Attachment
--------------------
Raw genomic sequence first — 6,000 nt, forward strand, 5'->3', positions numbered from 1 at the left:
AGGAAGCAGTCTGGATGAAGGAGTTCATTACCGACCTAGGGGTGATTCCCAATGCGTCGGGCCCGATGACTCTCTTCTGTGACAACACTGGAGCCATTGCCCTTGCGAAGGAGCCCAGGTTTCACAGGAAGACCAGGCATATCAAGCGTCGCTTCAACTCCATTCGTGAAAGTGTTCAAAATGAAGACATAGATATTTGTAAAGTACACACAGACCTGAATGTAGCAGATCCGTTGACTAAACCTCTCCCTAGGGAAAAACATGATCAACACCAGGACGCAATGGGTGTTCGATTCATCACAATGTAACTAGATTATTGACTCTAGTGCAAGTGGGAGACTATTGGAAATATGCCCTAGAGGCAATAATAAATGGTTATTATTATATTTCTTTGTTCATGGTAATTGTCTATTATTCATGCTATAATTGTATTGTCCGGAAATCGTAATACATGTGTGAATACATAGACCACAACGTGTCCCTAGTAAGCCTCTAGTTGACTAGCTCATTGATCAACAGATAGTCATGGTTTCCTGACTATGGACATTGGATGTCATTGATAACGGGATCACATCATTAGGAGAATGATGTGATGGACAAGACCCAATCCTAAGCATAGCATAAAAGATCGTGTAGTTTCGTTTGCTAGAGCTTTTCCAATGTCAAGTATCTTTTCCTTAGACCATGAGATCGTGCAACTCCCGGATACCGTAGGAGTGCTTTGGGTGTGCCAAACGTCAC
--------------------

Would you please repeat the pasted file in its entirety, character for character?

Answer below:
Raw genomic sequence first — 6,000 nt, forward strand, 5'->3', positions numbered from 1 at the left:
AGGAAGCAGTCTGGATGAAGGAGTTCATTACCGACCTAGGGGTGATTCCCAATGCGTCGGGCCCGATGACTCTCTTCTGTGACAACACTGGAGCCATTGCCCTTGCGAAGGAGCCCAGGTTTCACAGGAAGACCAGGCATATCAAGCGTCGCTTCAACTCCATTCGTGAAAGTGTTCAAAATGAAGACATAGATATTTGTAAAGTACACACAGACCTGAATGTAGCAGATCCGTTGACTAAACCTCTCCCTAGGGAAAAACATGATCAACACCAGGACGCAATGGGTGTTCGATTCATCACAATGTAACTAGATTATTGACTCTAGTGCAAGTGGGAGACTATTGGAAATATGCCCTAGAGGCAATAATAAATGGTTATTATTATATTTCTTTGTTCATGGTAATTGTCTATTATTCATGCTATAATTGTATTGTCCGGAAATCGTAATACATGTGTGAATACATAGACCACAACGTGTCCCTAGTAAGCCTCTAGTTGACTAGCTCATTGATCAACAGATAGTCATGGTTTCCTGACTATGGACATTGGATGTCATTGATAACGGGATCACATCATTAGGAGAATGATGTGATGGACAAGACCCAATCCTAAGCATAGCATAAAAGATCGTGTAGTTTCGTTTGCTAGAGCTTTTCCAATGTCAAGTATCTTTTCCTTAGACCATGAGATCGTGCAACTCCCGGATACCGTAGGAGTGCTTTGGGTGTGCCAAACGTCAC